The Role of Consortia in Biomarker Development and Qualification - Transcript
Hello, I am Ameeta Parekh with the FDA’s Center for Drug Evaluation and Research, also known as CDER. In this module, I will discuss the role that consortia can play in biomarker development and qualification.
The development of qualified biomarkers as drug development tools can be a complex process. This entails biomarker discovery and development, as well as the stages of biomarker qualification process as delineated by the 21st Century Cures Act, with the receipt of a Letter of Intent, Qualification Plan, and full qualification package. At each stage, FDA reviews and makes a decision on the supporting materials that have been provided, with the ultimate goal of making publicly available the information supporting a biomarker for its proposed context of use.
Regulatory qualification of biomarkers for a specific use in drug development and regulatory decision making involves several steps of evidence generation and analytical and clinical validation. As a result, developing a biomarker with the goal of regulatory qualification for a specific context of use across drug development programs often requires significant resources and expertise.
Therefore, collaborative efforts can be useful for these endeavors, as they can facilitate the sharing of resources such as biological samples, data, scientific knowledge, and expertise. In addition, the collaborators can leverage the costs of developing biomarkers for qualification.
Consortia can provide a framework for such collaborations.
A consortium is a collaborative group, managed by a convening or coordinating organization, involving multiple stakeholder organizations, including at least one non¬profit or 501(c)(3) organization (such as academia, government, or foundation) and at least one for-profit organization (for example, pharmaceutical, biotechnology, or medical device company).
- A consortium setting can provide a neutral environment to foster scientific collaborations among stakeholders for partnering, sharing, and leveraging the resources for biomarker development and qualification.
- A consortium can help facilitate efforts such as plan workshops and scientific discussions to gather input from the scientific community on the approaches and scientific evidence for biomarker qualification and to streamline advances in regulatory science in general.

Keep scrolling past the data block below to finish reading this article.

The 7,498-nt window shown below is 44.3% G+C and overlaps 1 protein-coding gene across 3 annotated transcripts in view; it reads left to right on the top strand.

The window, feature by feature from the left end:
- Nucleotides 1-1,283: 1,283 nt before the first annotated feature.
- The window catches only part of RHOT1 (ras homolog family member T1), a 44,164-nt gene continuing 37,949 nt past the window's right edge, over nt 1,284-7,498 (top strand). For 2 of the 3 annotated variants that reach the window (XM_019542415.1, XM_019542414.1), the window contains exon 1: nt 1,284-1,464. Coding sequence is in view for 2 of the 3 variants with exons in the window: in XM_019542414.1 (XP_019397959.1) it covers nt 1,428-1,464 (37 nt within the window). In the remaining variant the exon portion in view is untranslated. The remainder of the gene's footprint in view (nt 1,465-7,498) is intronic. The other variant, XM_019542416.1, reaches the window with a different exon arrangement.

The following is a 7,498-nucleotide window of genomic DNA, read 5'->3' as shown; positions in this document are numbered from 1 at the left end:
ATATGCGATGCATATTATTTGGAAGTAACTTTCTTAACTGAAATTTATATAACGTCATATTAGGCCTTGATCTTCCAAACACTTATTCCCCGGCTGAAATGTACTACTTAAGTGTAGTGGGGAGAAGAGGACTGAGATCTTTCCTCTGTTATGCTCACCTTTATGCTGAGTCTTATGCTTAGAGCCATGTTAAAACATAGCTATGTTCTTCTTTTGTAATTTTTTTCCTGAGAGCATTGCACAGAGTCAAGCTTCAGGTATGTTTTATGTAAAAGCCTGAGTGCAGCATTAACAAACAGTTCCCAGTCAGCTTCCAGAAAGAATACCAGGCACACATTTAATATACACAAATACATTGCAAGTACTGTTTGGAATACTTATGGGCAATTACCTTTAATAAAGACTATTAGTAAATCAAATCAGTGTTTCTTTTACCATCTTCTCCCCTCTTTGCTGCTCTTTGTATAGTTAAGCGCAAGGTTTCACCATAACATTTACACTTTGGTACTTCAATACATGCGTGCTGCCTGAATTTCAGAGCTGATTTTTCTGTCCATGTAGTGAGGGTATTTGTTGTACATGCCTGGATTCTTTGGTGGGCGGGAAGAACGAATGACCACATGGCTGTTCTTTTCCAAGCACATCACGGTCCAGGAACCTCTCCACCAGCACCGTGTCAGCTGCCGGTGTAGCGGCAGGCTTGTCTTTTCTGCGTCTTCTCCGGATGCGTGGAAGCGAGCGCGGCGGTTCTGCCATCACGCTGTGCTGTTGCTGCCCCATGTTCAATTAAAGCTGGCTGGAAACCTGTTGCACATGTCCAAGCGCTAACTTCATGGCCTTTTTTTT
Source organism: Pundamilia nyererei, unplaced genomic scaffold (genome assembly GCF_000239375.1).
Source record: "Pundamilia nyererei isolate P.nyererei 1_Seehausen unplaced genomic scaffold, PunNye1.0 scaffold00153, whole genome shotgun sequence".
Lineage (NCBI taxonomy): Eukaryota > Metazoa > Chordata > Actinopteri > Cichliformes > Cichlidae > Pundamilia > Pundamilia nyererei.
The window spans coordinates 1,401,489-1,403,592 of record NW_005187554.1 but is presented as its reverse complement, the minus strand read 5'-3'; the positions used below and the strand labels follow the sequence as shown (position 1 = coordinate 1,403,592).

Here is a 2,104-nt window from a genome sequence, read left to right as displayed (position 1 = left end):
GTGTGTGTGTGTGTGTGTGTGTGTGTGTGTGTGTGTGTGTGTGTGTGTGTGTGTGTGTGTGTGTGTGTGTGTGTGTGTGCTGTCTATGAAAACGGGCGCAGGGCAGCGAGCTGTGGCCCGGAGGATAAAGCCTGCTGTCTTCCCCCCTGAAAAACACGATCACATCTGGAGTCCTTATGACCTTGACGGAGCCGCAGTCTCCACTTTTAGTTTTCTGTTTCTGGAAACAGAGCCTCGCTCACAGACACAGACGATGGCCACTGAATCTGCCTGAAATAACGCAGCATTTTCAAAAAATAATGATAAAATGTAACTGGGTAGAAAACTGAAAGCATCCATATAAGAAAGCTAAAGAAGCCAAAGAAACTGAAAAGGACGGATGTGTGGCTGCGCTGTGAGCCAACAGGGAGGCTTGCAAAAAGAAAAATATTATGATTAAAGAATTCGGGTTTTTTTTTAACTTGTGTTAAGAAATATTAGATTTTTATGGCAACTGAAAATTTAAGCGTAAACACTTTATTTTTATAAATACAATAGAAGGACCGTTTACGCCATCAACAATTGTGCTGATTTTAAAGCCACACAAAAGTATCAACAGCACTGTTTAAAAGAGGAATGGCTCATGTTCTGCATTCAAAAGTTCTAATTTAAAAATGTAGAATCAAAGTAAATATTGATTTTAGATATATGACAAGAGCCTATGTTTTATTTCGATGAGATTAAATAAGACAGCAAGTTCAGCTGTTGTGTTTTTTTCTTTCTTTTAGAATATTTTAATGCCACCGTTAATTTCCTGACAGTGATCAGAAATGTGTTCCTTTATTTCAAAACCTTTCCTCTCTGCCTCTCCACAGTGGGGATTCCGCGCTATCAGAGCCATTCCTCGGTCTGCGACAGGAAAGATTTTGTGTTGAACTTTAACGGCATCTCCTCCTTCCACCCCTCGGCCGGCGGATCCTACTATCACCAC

- A consortium setting can provide an opportunity for regulatory scientific staff to engage and to discuss current thinking on biomarkers and other regulatory science efforts.
- As an example, the consortium model has enabled the development and successful qualification of several biomarkers.
- The consortium model has been increasingly utilized for the development of biomarkers.
- A majority of consortia have a formal governance structure with a clear mission statement, targeted deliverables, timeframes, milestone-driven work streams that define decision-making roles, opportunities for providing input into the strategic direction, transparency, and accountability to sustain an environment of trust, and mechanism for broad access to consortium output.
A large number of established consortia aim to improve drug development. Examples of their outputs include biomarkers, clinical trial methods, data standards, animal models, standard terminologies, and access to tools, technology platforms, data sets, and biospecimens.
In addition, several consortia focus their research to advance specific therapeutic areas, while many advance basic sciences.
CDER is involved in several consortia to promote the development of research tools, platforms, clinical databases, and predictive models to advance knowledge of diseases and safety profiles of drugs.
Project results generated by these consortia efforts are made broadly available to the public to benefit public health.
CDER has established a process for CDER staff to engage with consortia. For more information, see our Manual of Policies and Procedures available on our website.
Biomarker developers looking for partners with similar interests and objectives may consider Consortia-pedia as a starting place. Consortia-pedia is a searchable catalogue developed by a nonprofit entity that contains profiles and research focus of hundreds of research consortia, and the catalog is updated periodically.
Visit the Consortia-pedia website to learn more about this resource.
This module discussed the role that consortia can play in developing biomarkers for regulatory qualification. To learn more about CDER’s engagement with consortia efforts, visit our website.